The Cairngorms: A visit to Craigievar Castle

Scottish baronial in all its glory

If nothing else, my first visit to Scotland in years confirmed that the weather can never be relied upon. One day we were hot and bothered in the sun on top of a mountain, the next waking to drenching rain.

At least we had Craigievar to visit during the couple of days we were spending in the royal village of Ballater. As we drove off, rain thrashed our hire car, the wind howled through the glens and clouds collapsed over the hills. Talk about miserable…

Umbrellas in hand, we stopped en route for a quick look at the white-painted and romantically named Cambus o’May suspension bridge, a pretty pedestrian affair over the handsome River Dee that we’d spotted a few days earlier on our drive to the Cairngorms from Aberdeen. There were ghosts there, of the old railway that ran through these parts once upon a time. Indeed, the bridge had been built to help people reach the nearby station.

Cambus o'May suspension bridge
Cambus o’May suspension bridge

Back on the road, the verdant countryside was hidden by mist. The cattle we spotted in a field near the castle, huddled together under a tree for shelter, looked as pissed off as I felt.

But even in the most miserable of summer weather, Craigievar turned out to be a beautiful place. Spectacular scenery, lush woodlands and hills helped to frame this fine example of Scottish Baronial architecture.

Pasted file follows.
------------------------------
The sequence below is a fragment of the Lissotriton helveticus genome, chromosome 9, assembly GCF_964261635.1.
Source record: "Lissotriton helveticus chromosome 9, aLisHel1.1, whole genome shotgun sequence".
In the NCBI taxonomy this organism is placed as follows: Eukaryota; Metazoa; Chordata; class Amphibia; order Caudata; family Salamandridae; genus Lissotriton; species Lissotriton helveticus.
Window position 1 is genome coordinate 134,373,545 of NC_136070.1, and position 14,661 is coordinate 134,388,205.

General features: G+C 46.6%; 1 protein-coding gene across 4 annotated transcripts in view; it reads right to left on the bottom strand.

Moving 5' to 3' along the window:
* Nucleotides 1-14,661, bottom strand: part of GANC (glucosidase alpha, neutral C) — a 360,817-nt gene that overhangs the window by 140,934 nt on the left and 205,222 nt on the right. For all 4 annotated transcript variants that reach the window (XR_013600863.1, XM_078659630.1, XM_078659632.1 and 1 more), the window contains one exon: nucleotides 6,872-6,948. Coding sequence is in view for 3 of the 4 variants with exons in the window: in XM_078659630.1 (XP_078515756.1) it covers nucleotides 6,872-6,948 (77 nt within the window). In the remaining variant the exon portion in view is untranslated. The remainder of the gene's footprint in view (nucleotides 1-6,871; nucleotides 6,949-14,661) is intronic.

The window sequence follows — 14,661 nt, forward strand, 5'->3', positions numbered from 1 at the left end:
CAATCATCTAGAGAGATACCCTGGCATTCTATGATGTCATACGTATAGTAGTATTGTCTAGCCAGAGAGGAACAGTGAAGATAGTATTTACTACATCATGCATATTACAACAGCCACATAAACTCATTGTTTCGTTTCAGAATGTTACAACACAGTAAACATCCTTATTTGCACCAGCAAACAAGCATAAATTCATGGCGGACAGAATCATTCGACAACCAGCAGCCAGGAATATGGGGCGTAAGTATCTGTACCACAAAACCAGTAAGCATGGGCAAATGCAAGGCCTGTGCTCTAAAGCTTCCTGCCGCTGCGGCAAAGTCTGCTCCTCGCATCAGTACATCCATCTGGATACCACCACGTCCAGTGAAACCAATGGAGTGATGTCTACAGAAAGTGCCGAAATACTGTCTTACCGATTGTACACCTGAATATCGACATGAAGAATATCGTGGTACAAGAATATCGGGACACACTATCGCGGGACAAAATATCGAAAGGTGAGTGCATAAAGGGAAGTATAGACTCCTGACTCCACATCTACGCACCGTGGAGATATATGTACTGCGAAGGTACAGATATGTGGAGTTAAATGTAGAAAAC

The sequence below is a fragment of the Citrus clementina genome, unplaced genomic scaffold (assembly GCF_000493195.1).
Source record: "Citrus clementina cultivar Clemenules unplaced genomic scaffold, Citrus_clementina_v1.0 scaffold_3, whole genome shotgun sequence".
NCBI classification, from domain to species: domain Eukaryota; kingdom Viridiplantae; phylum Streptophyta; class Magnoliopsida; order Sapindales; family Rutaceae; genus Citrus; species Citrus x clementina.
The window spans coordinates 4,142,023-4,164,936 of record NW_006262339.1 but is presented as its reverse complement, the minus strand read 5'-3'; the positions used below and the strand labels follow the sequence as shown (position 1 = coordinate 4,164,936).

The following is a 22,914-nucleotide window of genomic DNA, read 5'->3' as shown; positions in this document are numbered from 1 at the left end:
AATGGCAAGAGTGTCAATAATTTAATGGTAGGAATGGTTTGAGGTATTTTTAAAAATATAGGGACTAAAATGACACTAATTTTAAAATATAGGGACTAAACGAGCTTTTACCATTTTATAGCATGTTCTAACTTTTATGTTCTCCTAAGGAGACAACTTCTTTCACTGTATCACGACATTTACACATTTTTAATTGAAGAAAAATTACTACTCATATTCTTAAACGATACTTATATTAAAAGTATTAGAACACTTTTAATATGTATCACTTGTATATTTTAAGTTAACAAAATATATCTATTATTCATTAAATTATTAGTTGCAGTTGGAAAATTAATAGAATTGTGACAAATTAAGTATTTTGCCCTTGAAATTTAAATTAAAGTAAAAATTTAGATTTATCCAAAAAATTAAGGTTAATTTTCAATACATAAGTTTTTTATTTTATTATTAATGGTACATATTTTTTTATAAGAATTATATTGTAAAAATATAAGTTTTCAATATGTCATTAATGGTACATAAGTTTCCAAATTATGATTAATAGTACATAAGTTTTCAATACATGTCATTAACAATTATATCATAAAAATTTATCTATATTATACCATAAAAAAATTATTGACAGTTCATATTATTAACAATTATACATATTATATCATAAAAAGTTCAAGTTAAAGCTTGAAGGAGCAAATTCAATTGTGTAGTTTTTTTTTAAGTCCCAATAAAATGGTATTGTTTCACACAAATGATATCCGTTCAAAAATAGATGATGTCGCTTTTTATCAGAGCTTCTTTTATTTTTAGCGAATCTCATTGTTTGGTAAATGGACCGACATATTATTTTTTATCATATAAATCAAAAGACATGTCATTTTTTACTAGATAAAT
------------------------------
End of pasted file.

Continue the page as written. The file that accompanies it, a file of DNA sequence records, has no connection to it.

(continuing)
Following several years of restoration by the National Trust for Scotland, Craigievar was looking as good as new. Delicately pink walls helped it to stand out amid the greenery but it was a lot smaller than I thought it was going to be from the pictures. It squatted in the heart of its estate, a big fat tower with four plain-ish walls until the upper section, which was embellished with turrets, cupolas and corbelling.

Craigievar up close
Craigievar up close

Powerful merchant William Forbes had ordered its completion in the early 1620s, after buying it when work had stalled under the original owners.

We couldn’t walk around it on our own. To protect the building and its contents, the National Trust’s guide took us on a tour, telling the story of its construction, describing the people who lived there and recounting the myths.

It was a charming place, on a much more homely scale than many castles. It was easy to picture members of the Forbes-Sempill family relaxing around the dining table and crawling into a warm bed while the snow fell outside. They lived on the estate for 350 years until the 1960s when the building, which even then had electricity in only a few rooms, was handed over to the trust. It still has little in the way of utilities to light the way and heat the rooms.

The pink walls of Craigievar Castle
The pink walls of Craigievar Castle

The grand hall was the focus of the building back then and remains so today, the place where the lord dispensed justice and met his visitors. Up the winding stone stairs, the bedrooms and other family rooms were much smaller, with oppressively low but fine plasterwork ceilings.

Centuries-old furniture remained where it had always stood along with more modern items and mementos from the family’s past, portraits of the Forbes family through the centuries.

The castle was a treat but it was disappointing that the rain meant we couldn’t really explore the grounds on one of the footpaths through the estate.

Outside or in, the word ‘romantic’ was invented for a place like Craigievar…